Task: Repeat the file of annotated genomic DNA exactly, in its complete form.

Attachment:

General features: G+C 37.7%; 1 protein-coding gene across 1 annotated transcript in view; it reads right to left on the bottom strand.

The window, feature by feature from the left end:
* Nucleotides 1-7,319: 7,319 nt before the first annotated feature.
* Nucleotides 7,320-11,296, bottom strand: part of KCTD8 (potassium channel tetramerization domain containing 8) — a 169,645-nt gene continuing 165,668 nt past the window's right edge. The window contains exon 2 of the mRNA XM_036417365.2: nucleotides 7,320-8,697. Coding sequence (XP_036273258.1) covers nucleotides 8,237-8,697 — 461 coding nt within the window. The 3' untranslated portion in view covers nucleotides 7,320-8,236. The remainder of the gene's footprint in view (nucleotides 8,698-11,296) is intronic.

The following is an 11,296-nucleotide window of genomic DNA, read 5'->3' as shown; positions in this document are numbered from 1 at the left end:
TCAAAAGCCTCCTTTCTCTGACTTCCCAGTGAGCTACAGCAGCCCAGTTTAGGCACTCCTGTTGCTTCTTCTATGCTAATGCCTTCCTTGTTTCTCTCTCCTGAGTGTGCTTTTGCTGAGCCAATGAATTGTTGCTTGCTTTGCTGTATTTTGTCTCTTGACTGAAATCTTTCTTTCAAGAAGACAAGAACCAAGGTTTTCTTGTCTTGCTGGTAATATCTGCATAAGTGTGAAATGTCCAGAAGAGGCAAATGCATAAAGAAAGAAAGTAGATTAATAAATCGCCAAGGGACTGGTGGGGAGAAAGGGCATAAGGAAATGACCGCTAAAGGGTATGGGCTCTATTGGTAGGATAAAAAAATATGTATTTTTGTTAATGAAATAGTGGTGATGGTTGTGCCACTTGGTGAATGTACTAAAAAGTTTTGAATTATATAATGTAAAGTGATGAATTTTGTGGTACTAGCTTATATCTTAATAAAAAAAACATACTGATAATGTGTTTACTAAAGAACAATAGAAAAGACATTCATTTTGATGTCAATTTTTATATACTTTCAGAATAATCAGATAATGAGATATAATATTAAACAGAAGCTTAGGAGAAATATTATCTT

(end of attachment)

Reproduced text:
General features: G+C 37.7%; 1 protein-coding gene across 1 annotated transcript in view; it reads right to left on the bottom strand.

The window, feature by feature from the left end:
* Nucleotides 1-7,319: 7,319 nt before the first annotated feature.
* Nucleotides 7,320-11,296, bottom strand: part of KCTD8 (potassium channel tetramerization domain containing 8) — a 169,645-nt gene continuing 165,668 nt past the window's right edge. The window contains exon 2 of the mRNA XM_036417365.2: nucleotides 7,320-8,697. Coding sequence (XP_036273258.1) covers nucleotides 8,237-8,697 — 461 coding nt within the window. The 3' untranslated portion in view covers nucleotides 7,320-8,236. The remainder of the gene's footprint in view (nucleotides 8,698-11,296) is intronic.

The following is an 11,296-nucleotide window of genomic DNA, read 5'->3' as shown; positions in this document are numbered from 1 at the left end:
TCAAAAGCCTCCTTTCTCTGACTTCCCAGTGAGCTACAGCAGCCCAGTTTAGGCACTCCTGTTGCTTCTTCTATGCTAATGCCTTCCTTGTTTCTCTCTCCTGAGTGTGCTTTTGCTGAGCCAATGAATTGTTGCTTGCTTTGCTGTATTTTGTCTCTTGACTGAAATCTTTCTTTCAAGAAGACAAGAACCAAGGTTTTCTTGTCTTGCTGGTAATATCTGCATAAGTGTGAAATGTCCAGAAGAGGCAAATGCATAAAGAAAGAAAGTAGATTAATAAATCGCCAAGGGACTGGTGGGGAGAAAGGGCATAAGGAAATGACCGCTAAAGGGTATGGGCTCTATTGGTAGGATAAAAAAATATGTATTTTTGTTAATGAAATAGTGGTGATGGTTGTGCCACTTGGTGAATGTACTAAAAAGTTTTGAATTATATAATGTAAAGTGATGAATTTTGTGGTACTAGCTTATATCTTAATAAAAAAAACATACTGATAATGTGTTTACTAAAGAACAATAGAAAAGACATTCATTTTGATGTCAATTTTTATATACTTTCAGAATAATCAGATAATGAGATATAATATTAAACAGAAGCTTAGGAGAAATATTATCTT